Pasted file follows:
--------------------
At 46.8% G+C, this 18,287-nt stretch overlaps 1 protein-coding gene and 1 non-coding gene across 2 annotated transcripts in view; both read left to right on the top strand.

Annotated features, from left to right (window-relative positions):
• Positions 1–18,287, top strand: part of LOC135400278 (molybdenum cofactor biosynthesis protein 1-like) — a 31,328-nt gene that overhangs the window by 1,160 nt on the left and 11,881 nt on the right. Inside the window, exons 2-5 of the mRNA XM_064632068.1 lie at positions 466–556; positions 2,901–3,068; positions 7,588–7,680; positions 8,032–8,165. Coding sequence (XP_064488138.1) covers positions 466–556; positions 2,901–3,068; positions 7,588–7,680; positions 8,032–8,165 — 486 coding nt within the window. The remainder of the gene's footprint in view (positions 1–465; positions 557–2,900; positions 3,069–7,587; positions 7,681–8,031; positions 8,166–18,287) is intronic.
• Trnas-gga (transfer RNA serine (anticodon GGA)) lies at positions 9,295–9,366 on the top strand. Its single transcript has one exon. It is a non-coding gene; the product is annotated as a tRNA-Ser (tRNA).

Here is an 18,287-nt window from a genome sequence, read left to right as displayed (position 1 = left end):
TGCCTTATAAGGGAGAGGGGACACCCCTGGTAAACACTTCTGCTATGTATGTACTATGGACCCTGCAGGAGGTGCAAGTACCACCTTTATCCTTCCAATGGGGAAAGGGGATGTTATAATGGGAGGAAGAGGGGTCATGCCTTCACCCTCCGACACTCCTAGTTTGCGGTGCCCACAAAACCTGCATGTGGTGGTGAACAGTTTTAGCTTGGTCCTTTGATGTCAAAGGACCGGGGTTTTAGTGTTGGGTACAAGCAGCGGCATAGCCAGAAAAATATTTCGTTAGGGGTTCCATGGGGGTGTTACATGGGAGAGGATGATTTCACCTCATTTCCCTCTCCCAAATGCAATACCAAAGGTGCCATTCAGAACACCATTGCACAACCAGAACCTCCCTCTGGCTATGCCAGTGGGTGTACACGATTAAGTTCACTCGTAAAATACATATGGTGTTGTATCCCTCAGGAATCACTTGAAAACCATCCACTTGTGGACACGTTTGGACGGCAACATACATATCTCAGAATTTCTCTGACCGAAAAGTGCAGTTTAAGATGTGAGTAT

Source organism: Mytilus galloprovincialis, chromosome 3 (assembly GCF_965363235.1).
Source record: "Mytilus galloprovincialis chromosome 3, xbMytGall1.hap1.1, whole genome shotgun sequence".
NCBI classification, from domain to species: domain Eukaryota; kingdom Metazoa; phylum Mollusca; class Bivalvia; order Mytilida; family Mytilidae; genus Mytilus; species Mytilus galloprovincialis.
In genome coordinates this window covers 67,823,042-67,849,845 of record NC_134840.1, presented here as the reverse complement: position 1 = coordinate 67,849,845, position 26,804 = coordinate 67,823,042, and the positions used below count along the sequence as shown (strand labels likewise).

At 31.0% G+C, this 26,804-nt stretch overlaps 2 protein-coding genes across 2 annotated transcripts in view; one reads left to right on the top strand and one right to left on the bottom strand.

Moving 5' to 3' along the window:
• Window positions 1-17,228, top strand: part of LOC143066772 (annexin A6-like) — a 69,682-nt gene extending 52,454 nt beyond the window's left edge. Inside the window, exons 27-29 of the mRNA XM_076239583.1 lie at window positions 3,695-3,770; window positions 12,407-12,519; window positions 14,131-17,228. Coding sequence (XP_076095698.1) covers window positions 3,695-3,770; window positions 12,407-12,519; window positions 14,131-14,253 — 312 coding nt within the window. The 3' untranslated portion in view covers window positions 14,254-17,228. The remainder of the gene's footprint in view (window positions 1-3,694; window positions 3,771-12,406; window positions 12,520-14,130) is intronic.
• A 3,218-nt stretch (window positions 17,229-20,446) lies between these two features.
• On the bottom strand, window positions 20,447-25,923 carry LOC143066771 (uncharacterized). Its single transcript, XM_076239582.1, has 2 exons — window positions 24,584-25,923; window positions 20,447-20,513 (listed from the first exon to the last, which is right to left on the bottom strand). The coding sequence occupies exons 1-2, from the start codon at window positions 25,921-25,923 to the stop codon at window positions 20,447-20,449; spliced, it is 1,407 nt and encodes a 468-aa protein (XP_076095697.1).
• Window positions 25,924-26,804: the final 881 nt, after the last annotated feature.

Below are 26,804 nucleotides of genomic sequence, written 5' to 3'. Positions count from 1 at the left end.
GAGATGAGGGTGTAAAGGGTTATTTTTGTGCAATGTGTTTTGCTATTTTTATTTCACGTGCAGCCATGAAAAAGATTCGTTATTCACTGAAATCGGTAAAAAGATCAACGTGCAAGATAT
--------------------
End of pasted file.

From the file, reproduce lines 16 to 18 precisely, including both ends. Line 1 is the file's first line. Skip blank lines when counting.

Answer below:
• Window positions 25,924-26,804: the final 881 nt, after the last annotated feature.

Below are 26,804 nucleotides of genomic sequence, written 5' to 3'. Positions count from 1 at the left end.
GAGATGAGGGTGTAAAGGGTTATTTTTGTGCAATGTGTTTTGCTATTTTTATTTCACGTGCAGCCATGAAAAAGATTCGTTATTCACTGAAATCGGTAAAAAGATCAACGTGCAAGATAT